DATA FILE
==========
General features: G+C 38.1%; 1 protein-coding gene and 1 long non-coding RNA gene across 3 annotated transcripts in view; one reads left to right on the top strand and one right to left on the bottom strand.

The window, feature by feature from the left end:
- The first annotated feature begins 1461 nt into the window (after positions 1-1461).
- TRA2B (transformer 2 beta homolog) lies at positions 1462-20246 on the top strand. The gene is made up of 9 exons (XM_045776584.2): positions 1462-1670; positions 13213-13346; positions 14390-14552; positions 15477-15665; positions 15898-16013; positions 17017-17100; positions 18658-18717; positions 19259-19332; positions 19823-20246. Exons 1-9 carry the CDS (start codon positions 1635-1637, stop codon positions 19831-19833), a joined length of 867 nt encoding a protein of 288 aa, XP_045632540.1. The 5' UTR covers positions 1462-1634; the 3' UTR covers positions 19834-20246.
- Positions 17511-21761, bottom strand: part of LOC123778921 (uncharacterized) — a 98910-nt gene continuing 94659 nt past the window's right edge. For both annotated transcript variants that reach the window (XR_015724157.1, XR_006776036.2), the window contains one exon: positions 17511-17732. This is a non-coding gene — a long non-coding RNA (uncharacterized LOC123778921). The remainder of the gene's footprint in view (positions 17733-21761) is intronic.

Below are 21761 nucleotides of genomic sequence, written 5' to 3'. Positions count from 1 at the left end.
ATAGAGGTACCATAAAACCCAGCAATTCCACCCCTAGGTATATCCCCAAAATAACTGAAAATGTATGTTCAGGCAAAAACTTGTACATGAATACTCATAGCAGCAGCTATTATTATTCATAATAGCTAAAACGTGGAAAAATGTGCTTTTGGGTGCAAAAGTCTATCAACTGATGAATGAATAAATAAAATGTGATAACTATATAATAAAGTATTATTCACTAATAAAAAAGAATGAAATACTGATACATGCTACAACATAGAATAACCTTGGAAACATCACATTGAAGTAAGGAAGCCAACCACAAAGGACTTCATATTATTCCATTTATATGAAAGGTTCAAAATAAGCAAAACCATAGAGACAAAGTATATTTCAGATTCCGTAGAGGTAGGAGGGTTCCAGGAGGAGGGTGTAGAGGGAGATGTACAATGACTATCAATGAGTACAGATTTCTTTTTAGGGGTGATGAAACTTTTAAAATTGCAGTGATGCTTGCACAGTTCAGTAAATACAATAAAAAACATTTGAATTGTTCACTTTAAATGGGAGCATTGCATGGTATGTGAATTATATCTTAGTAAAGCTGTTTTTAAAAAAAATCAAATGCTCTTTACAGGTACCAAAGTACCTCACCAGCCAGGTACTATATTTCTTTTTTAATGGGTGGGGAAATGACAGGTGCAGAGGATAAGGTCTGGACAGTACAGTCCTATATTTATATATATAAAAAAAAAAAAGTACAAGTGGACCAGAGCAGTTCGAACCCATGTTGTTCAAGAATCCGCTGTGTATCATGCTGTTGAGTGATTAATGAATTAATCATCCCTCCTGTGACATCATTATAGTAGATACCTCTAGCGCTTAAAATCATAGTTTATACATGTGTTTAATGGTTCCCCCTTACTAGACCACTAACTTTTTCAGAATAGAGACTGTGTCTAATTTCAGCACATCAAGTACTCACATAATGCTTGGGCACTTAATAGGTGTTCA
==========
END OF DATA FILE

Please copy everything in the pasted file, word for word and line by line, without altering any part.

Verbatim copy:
General features: G+C 38.1%; 1 protein-coding gene and 1 long non-coding RNA gene across 3 annotated transcripts in view; one reads left to right on the top strand and one right to left on the bottom strand.

The window, feature by feature from the left end:
- The first annotated feature begins 1461 nt into the window (after positions 1-1461).
- TRA2B (transformer 2 beta homolog) lies at positions 1462-20246 on the top strand. The gene is made up of 9 exons (XM_045776584.2): positions 1462-1670; positions 13213-13346; positions 14390-14552; positions 15477-15665; positions 15898-16013; positions 17017-17100; positions 18658-18717; positions 19259-19332; positions 19823-20246. Exons 1-9 carry the CDS (start codon positions 1635-1637, stop codon positions 19831-19833), a joined length of 867 nt encoding a protein of 288 aa, XP_045632540.1. The 5' UTR covers positions 1462-1634; the 3' UTR covers positions 19834-20246.
- Positions 17511-21761, bottom strand: part of LOC123778921 (uncharacterized) — a 98910-nt gene continuing 94659 nt past the window's right edge. For both annotated transcript variants that reach the window (XR_015724157.1, XR_006776036.2), the window contains one exon: positions 17511-17732. This is a non-coding gene — a long non-coding RNA (uncharacterized LOC123778921). The remainder of the gene's footprint in view (positions 17733-21761) is intronic.

Below are 21761 nucleotides of genomic sequence, written 5' to 3'. Positions count from 1 at the left end.
ATAGAGGTACCATAAAACCCAGCAATTCCACCCCTAGGTATATCCCCAAAATAACTGAAAATGTATGTTCAGGCAAAAACTTGTACATGAATACTCATAGCAGCAGCTATTATTATTCATAATAGCTAAAACGTGGAAAAATGTGCTTTTGGGTGCAAAAGTCTATCAACTGATGAATGAATAAATAAAATGTGATAACTATATAATAAAGTATTATTCACTAATAAAAAAGAATGAAATACTGATACATGCTACAACATAGAATAACCTTGGAAACATCACATTGAAGTAAGGAAGCCAACCACAAAGGACTTCATATTATTCCATTTATATGAAAGGTTCAAAATAAGCAAAACCATAGAGACAAAGTATATTTCAGATTCCGTAGAGGTAGGAGGGTTCCAGGAGGAGGGTGTAGAGGGAGATGTACAATGACTATCAATGAGTACAGATTTCTTTTTAGGGGTGATGAAACTTTTAAAATTGCAGTGATGCTTGCACAGTTCAGTAAATACAATAAAAAACATTTGAATTGTTCACTTTAAATGGGAGCATTGCATGGTATGTGAATTATATCTTAGTAAAGCTGTTTTTAAAAAAAATCAAATGCTCTTTACAGGTACCAAAGTACCTCACCAGCCAGGTACTATATTTCTTTTTTAATGGGTGGGGAAATGACAGGTGCAGAGGATAAGGTCTGGACAGTACAGTCCTATATTTATATATATAAAAAAAAAAAAGTACAAGTGGACCAGAGCAGTTCGAACCCATGTTGTTCAAGAATCCGCTGTGTATCATGCTGTTGAGTGATTAATGAATTAATCATCCCTCCTGTGACATCATTATAGTAGATACCTCTAGCGCTTAAAATCATAGTTTATACATGTGTTTAATGGTTCCCCCTTACTAGACCACTAACTTTTTCAGAATAGAGACTGTGTCTAATTTCAGCACATCAAGTACTCACATAATGCTTGGGCACTTAATAGGTGTTCA